Could esports be a winner for colleges?

Colleges across the country launched the first-ever BTEC in esports this month. So what can we expect from the course? Is it just a gimmick that will let students spend their study time competitive-gaming? Or will it provide young people with the skills to forge a successful career in a massively growing industry? Carly Page investigates
11th September 2020, 12:01am
Could Esports Be A Winner For Colleges?


Could esports be a winner for colleges?

There are players on the “pitch”, crowds of screaming fans packed into arenas and millions watching from home. There are teams, coaches, tactics and transfers. And there are million-dollar prize funds and elite players. But despite all of this, esports still struggles to be taken seriously as a sport.

Perhaps it’s because esports is essentially competitive gaming: players sit playing video games, rather than running around exerting physical energy. Or maybe the reputation of video games as a derailer of youth hinders perceptions.

But disparaging esports is becoming an ever-more difficult endeavour. The sport is organised, it’s professional and it’s very, very popular. The burgeoning industry is projected to generate revenues of $1.1 billion (£830 million) in 2020, which would mean year-on-year growth of more than 16 per cent, and the total esports audience is set to rise 11.7 per cent to around 495 million individuals. Yes, players are sitting down and wrestling only with a controller, but is that really any different to standing and throwing a dart, or sitting on a horse? It’s definitely physical - just watch the videos on YouTube: these guys work up a sweat.

Still not convinced? Maybe the next step in the sport’s evolution will persuade you: esports is slowly carving out a place in further education - as a full-blown qualification.

Capitalising on this booming industry’s need for skilled professionals, global learning company Pearson, in partnership with the British Esports Association, has developed a first-of-its-kind BTEC in esports.

Yes, you read that correctly: from this month, students in the UK who know their Call of Duty from their Counter-Strike will be able to study the level 3 qualification at colleges across the UK. Suddenly, the dream of thousands of teenagers in darkened rooms has come true.

However, if you have visions of colleges training young people in the art of digital war play, you are mistaken.

According to Tom Dore, head of education at the British Esports Association, students who opt to take the BTEC won’t just be confined to their bedroom with a console and snacks (though they may wish to do that in their own time). Instead, the skills-based qualification comprises 20 units that focus on the business of esports. These include enterprise and entrepreneurship, strategy and analysis, events management, live-streamed broadcasting, video production, shoutcasting (that’s an esports word for commentating), coaching, health and wellbeing, the law and legislation, computer networking and more.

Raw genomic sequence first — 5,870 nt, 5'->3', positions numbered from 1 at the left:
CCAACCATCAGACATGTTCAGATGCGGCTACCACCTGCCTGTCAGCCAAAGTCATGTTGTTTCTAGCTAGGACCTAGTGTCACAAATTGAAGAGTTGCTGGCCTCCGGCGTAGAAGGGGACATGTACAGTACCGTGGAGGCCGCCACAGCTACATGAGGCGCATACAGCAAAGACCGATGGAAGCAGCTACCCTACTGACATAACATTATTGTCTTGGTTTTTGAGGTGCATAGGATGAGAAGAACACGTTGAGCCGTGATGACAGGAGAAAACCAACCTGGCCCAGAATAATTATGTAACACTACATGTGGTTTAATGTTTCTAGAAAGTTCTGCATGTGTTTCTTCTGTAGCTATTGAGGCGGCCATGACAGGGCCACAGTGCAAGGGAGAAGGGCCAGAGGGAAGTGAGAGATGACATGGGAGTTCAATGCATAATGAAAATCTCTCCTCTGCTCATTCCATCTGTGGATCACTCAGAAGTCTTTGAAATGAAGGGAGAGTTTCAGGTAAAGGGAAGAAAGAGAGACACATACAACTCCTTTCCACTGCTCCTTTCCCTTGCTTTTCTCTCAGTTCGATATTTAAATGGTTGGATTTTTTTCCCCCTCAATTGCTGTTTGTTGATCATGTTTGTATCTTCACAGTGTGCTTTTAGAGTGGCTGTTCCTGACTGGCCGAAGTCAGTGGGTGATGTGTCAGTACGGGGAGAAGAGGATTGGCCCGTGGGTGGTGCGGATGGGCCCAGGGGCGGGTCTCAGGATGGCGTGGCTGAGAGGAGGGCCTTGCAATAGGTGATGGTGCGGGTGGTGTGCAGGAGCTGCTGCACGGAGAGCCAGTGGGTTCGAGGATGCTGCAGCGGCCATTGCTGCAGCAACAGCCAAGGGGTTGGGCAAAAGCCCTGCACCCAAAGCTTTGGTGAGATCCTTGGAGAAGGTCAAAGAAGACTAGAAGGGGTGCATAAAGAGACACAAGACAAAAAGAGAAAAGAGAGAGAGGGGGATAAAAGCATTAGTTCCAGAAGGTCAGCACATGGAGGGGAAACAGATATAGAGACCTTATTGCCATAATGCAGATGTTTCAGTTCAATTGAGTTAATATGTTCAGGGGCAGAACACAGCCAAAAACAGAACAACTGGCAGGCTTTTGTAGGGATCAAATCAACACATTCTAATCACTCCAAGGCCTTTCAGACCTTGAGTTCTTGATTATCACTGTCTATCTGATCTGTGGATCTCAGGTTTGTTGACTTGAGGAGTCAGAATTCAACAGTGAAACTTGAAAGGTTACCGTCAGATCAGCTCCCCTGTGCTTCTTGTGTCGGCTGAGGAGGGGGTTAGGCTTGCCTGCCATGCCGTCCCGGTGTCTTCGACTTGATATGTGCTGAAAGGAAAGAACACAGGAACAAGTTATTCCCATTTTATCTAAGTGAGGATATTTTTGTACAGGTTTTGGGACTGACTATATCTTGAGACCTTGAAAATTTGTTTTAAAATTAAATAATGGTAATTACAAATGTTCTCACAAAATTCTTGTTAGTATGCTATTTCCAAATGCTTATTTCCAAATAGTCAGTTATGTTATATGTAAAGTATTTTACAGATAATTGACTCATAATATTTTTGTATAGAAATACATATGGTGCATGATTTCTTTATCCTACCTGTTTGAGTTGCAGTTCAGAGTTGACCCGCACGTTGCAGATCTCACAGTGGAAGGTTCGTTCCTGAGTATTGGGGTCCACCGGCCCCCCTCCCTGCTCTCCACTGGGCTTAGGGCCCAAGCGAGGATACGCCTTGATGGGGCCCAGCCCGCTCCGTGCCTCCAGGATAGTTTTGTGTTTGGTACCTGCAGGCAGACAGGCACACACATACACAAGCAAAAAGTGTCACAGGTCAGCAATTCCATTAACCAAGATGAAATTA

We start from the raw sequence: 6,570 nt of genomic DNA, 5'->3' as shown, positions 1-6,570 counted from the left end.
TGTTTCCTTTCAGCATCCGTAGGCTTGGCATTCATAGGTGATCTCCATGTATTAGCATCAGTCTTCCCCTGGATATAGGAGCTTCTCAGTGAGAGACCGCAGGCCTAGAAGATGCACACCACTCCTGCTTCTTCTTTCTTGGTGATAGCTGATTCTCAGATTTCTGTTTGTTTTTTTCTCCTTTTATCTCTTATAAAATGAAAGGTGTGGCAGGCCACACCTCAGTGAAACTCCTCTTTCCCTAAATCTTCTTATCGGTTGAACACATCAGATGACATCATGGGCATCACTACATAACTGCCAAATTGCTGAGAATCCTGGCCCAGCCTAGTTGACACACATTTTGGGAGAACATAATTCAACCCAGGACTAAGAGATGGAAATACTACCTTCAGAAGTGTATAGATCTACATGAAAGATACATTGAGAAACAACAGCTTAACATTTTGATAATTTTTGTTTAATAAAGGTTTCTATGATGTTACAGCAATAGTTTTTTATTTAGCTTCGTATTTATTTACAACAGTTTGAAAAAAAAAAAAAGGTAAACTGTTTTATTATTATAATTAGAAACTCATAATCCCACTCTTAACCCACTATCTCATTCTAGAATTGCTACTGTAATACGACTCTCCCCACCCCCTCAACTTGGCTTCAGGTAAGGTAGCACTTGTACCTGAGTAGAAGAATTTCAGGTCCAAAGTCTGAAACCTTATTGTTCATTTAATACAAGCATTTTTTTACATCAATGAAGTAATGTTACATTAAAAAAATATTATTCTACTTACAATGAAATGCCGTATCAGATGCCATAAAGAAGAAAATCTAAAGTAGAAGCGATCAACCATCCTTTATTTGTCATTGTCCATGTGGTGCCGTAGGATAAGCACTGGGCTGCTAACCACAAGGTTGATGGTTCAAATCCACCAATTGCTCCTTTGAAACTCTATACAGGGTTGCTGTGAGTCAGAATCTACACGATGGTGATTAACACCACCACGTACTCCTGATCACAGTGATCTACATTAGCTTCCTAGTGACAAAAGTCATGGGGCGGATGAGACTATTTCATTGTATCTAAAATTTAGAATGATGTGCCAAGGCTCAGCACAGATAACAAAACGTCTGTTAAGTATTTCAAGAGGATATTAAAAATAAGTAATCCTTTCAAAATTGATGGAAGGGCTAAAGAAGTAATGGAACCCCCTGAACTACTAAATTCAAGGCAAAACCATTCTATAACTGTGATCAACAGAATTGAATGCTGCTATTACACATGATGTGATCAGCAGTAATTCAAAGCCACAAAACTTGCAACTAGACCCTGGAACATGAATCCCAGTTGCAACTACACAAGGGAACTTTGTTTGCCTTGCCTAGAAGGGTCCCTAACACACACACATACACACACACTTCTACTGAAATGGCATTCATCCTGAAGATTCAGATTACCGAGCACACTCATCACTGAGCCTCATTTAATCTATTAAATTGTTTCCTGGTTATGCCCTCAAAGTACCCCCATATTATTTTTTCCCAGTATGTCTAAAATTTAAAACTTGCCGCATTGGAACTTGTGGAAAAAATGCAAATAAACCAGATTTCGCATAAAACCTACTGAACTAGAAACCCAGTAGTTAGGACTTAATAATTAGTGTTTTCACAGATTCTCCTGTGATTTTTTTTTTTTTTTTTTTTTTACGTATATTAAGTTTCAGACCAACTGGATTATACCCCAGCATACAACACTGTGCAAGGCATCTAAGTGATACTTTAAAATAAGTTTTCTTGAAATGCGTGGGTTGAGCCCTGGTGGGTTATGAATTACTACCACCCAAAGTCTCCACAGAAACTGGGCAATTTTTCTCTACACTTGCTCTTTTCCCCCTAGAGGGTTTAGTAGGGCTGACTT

But does that “more” actually include playing a video game?

“Yes, there are aspects of playing esports on this course,” admits Dore. “But it’s [mostly] looking at the wider industry around it and the links it has to the wider Stem, digital and video-gaming industries.”

Dore is keen to talk up the fact that colleges that offer this qualification will be delivering a number of transferable skills to their students (and no, that doesn’t mean they will be able to better transfer their skills in covert attack between Call of Duty and Overwatch).

“As well as teamwork and leadership, there are business-linked units, creative media-linked units, sport coaching, health and nutrition-linked units and there are units on game design and computing networking,” he says. “It’s hugely cross-curricular; I can’t think of another vocational course that picks up on so many different areas.”

When it comes to assessment, you may be expecting some form of virtual death-match, but actually there is nothing resembling a final reckoning on the course. Instead, it’s all coursework-based. In the business enterprise unit, for example, students will learn to write business plans and to pitch for investment, with the practical side based around esports.

“Students will need to come up with their own esports enterprise, and then pitch that in a Dragons’ Den-style environment,” Dore reveals.

So is the lure of being part of a growing digital sport, looking relevant to the next generation and all that cross-curricular appeal enough to get colleges on board? It seems so: 72 centres have already been approved to deliver the course, with a further 42 expressions of interest.

“There are some cases where groups of students have got together and gone to their college, saying, ‘We’ve seen this course - we would love to do it,’” Dore says.